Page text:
Colin Harwood remembers the day, two and a half years ago, that he decided to stop by Made In Workshop, and take a look inside.
“Henry, the owner of Made In Workshop, showed me around – when I saw the lathe, CNC router, and turret mill, that was it. I knew that the makerspace had everything I’d need for my particular project,” says Colin.
Colin is the owner of Metal Way, an engineering and plastic tool-making company; he’s also the creator of a small-scale injection moulder called Colin Harwood’s Injection Moulder, aka CHIM (Henry came up with the highly original nickname).
Usually injection moulding is used for the mass production of parts; by design the process is perfect for large-scale manufacturing as injection moulders are able to pump out millions of identical parts. It’s used in everything from tool equipment housing to Lego.
Injection moulding is simple in theory: a material, like plastic, is melted, and then injected into a pre-designed mould. Once it cools, the mould is popped out, and there’s your component. In practice it’s a little more complex, though – watch this really interesting video that explains the history of injection moulding, as well as its intricacies.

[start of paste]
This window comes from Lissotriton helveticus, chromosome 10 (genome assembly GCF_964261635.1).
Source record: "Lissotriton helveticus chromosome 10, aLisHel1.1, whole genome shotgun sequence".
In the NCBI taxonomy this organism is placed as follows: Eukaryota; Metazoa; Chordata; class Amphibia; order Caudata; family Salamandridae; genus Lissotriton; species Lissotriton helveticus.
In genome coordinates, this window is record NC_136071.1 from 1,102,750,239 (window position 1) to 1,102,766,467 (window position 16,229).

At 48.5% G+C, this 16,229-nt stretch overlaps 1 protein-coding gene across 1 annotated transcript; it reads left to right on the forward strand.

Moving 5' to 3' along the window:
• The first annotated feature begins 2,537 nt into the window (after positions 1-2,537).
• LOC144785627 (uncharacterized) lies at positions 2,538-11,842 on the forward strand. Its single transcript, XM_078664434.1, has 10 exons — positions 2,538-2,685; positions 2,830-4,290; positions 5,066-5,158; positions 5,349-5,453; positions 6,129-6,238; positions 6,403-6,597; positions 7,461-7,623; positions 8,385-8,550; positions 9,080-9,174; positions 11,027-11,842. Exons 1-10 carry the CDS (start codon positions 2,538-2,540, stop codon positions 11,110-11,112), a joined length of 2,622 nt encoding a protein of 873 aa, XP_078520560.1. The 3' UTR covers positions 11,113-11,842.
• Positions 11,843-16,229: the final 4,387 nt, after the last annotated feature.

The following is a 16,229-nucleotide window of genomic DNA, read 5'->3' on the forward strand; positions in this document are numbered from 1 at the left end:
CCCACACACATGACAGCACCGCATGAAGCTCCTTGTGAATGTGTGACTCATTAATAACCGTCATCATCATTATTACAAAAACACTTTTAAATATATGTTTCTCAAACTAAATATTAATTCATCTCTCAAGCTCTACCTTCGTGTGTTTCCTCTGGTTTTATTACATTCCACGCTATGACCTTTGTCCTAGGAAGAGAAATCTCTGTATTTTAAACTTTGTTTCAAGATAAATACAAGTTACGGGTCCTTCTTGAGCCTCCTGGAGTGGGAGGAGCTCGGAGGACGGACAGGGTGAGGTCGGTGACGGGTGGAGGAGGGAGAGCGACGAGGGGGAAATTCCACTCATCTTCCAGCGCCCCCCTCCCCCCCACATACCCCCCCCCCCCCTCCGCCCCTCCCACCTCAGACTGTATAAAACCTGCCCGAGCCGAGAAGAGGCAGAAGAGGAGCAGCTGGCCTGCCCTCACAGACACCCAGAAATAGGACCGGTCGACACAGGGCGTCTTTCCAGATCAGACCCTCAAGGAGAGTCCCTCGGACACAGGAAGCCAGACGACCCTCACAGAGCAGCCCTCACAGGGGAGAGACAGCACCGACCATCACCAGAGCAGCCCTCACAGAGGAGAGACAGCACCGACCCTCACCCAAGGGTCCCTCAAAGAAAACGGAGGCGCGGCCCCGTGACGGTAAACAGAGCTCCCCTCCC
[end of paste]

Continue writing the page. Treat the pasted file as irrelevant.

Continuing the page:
Colin noticed that often people start the design and prototyping phase of manufacturing, but when things need to be scaled, many jump ship up due to the high costs involved.
“Very few people have R500 000 lying around for an entry-level plastic moulding machine, and they don’t want to run a minimum of 10 000 units when they only need 20,” explains Colin.
Inspired by a Russian guy on YouTube, Colin realised that he could use his 30 years of injection machine knowledge to ‘miniaturise’ a big machine into one that could be used to make plastic moulds on a small-scale.
Colin’s machine is designed to house a mould with a maximum size of 156mm x 156mm – although, through trial and error, he is now able to increase the size by simply bolting off and bolting on a new barrel.
The CHIM was manufactured at Made In Workshop, and allows for the manufacture of low volumes with short runs (and low volume can mean anything from 20 to 100 000 parts).
Colin is a regular at Made In Workshop, where he spends his time iterating and ironing out kinks in the CHIM before it’s ready to, hopefully, be taken to market.
“We want to take it to the next level,” adds Colin. “We don’t want to take something to market that isn’t going to work. But things look promising.”
Contact Made In Workshop on 087 701 4156, or take a look around at 65 Maria Street, Fontainebleau – you may just find exactly what you need to bring your project to life.